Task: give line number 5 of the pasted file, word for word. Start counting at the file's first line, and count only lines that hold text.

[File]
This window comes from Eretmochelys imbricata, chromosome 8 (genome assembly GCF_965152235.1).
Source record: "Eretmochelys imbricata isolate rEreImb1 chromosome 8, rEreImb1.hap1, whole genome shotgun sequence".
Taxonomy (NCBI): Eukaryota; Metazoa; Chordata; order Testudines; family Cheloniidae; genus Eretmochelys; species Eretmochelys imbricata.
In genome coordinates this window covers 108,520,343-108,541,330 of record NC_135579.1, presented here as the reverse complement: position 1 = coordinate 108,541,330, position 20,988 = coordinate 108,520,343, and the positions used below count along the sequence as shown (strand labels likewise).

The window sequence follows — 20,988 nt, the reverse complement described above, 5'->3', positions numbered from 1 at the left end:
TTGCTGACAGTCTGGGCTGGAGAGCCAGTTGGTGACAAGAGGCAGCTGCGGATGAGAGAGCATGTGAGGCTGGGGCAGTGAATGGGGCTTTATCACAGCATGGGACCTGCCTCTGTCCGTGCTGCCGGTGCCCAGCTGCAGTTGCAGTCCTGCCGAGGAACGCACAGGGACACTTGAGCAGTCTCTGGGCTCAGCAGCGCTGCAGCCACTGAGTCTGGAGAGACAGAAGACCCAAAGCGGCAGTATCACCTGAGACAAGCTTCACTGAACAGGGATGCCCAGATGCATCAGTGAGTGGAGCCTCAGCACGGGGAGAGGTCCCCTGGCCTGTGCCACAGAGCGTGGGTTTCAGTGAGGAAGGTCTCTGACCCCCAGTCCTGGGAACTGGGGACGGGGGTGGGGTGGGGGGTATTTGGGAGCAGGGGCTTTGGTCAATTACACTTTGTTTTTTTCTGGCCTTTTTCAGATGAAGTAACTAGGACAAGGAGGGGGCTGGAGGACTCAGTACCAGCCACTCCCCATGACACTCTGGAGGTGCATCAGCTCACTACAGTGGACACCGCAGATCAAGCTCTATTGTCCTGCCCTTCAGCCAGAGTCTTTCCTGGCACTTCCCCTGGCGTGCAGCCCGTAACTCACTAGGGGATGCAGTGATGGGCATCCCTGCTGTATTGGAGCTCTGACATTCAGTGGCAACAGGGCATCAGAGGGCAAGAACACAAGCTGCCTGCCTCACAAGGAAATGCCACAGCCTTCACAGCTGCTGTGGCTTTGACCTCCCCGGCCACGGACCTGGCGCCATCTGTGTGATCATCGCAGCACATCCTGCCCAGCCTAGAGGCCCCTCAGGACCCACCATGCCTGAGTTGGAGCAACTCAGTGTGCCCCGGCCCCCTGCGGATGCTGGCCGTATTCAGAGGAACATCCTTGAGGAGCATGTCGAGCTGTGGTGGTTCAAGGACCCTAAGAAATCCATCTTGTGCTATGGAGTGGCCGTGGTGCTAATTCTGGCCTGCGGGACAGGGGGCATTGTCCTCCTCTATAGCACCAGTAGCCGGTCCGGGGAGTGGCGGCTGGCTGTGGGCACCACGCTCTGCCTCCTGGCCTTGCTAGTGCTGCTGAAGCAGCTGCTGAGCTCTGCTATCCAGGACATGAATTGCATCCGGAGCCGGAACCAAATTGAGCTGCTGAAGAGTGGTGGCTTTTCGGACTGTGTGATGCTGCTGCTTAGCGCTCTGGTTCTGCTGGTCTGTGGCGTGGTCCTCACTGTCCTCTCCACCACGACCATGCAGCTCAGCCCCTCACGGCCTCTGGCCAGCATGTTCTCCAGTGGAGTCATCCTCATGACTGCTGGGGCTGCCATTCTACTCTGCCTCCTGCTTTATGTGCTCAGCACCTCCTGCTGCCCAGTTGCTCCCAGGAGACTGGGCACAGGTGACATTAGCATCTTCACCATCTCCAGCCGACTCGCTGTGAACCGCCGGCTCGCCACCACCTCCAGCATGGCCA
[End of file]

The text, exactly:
The window sequence follows — 20,988 nt, the reverse complement described above, 5'->3', positions numbered from 1 at the left end: